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The History of Blue Jeans

posted by Jason Kottke Feb 16, 2022

This is a short clip of a PBS American Experience episode called Riveted: The History of Jeans. It traces the origin of blue jeans back to India and Europe:

James Sullivan, Author: We're not quite sure exactly where the fabric originated, but there are several hints: One is Dungri, India, where as early as the 17th century, they were creating a coarse cloth for workers, eventually called dungaree. There's the Genoans of Italy, who had a certain type of sail cloth that was eventually fashioned into work pants. And there's Nimes, France where the cloth there was known as "serge de Nimes." Not always but very often, these various types of cloth were dyed blue. Probably to hide dirt as much as anything.

Rabbit Goody, Weaver: So, we have blue "jean" from Genoa, we have blue "de Nimes" or denim coming from Nimes but when we make it into pants in America, we end up morphing the garment into blue jeans.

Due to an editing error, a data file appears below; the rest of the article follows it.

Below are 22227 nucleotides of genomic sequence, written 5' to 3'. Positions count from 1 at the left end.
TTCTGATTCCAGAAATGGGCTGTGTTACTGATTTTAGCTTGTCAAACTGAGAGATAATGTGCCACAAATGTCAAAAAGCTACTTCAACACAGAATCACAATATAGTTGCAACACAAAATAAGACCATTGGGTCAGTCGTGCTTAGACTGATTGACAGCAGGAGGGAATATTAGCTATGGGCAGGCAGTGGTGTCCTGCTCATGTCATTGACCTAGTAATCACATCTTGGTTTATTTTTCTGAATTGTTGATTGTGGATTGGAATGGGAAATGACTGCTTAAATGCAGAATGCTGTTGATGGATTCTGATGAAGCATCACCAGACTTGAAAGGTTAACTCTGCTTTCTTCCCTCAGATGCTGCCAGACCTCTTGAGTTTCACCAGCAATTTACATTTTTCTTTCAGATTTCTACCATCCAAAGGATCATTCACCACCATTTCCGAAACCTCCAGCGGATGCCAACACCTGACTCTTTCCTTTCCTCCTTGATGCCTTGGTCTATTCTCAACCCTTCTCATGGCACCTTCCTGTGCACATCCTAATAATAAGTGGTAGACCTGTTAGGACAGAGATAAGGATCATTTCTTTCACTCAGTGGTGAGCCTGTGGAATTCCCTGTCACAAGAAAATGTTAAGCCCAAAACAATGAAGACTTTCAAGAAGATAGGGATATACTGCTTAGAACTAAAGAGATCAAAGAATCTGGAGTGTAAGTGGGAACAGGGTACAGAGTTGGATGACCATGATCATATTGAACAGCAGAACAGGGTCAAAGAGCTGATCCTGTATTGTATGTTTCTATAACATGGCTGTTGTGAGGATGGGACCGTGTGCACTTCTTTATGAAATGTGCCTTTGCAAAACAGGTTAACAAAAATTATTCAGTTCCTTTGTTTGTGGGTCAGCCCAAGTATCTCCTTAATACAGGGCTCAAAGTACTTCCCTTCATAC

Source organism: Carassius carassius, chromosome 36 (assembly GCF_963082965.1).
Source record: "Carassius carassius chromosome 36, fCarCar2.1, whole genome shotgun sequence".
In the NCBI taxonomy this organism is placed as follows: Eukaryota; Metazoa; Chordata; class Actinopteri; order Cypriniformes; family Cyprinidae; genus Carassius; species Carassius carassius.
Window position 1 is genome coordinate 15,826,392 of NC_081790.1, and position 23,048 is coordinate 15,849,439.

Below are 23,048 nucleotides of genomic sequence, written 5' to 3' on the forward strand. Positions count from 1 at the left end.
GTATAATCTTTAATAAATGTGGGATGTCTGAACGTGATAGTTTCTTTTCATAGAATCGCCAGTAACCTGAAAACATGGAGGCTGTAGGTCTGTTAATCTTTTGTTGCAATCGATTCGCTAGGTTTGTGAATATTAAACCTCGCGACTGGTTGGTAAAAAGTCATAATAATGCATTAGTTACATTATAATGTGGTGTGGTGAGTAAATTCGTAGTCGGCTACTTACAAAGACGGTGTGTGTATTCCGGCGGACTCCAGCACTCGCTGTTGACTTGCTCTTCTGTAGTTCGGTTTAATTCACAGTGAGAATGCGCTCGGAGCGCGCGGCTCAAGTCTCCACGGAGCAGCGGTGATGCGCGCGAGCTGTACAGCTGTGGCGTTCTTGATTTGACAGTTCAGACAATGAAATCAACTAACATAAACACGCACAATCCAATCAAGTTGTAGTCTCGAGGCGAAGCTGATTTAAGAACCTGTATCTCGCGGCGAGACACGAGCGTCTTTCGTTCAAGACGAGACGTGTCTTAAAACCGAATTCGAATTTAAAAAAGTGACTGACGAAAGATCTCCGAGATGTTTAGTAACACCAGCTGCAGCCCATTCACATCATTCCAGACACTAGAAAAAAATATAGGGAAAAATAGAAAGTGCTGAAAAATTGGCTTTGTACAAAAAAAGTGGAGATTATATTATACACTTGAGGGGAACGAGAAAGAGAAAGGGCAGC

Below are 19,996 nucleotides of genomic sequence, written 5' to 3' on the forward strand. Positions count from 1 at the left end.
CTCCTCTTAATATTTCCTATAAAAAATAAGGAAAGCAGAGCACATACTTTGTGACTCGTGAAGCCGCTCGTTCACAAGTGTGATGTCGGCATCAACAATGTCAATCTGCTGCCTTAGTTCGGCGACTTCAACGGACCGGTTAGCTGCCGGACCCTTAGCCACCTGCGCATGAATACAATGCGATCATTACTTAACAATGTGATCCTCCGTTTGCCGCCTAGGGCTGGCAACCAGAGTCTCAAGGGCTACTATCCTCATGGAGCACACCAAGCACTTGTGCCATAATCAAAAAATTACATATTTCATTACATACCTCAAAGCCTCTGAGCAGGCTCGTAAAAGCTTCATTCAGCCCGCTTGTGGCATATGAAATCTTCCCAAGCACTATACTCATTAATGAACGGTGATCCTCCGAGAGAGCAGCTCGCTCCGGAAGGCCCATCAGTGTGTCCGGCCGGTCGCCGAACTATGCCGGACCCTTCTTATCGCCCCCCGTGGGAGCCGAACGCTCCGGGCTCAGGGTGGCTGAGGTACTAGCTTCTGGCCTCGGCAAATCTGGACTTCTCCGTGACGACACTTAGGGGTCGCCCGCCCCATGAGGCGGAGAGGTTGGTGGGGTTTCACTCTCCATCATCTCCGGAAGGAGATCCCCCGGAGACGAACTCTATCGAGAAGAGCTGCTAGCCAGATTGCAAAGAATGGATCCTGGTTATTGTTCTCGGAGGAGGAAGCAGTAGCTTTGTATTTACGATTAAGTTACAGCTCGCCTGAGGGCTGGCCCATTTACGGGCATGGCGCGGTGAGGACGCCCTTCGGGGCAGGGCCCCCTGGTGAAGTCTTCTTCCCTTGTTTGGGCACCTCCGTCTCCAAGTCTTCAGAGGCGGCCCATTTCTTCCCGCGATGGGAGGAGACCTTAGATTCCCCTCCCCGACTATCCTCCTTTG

When denim came to America, much of the labor to produce it and knowledge of the process for dying it blue came from enslaved people who had been working with indigo for hundreds of years in Africa:

Daina Berry, Historian: In fact we know the names of all the enslaved people that were owned by the Lucas and Pinckney family. These are generations of families. We're not just talking about a husband and a wife, or a mom and a dad. We see grandparents on this list. They're the ones that came from communities that dyed all kinds of cloth beautiful colors. They're the ones that had the knowledge of indigo; they're the ones that created generations of wealth for these white slave-holding families.

Evan Morrison, Collector: Back in the 19th century denim really dominated because it's a strong weave. So with the rise in durable cotton goods, denim made itself the accepted second skin in terms of cloth that was put into clothing meant for laborious work.

Seth Rockman, Historian: So as American cotton manufacturing begins to sort of find its footing in the 18-teens and 1820s, mills in Rhode Island, mills in Massachusetts, mills in New Hampshire, they need a source of cotton. And the only source of cotton that's available to make these mills economically viable is cotton that's being grown by enslaved men, women, and children in the American South.

If you're in the US, you can watch the entire episode on PBS or on the PBS website.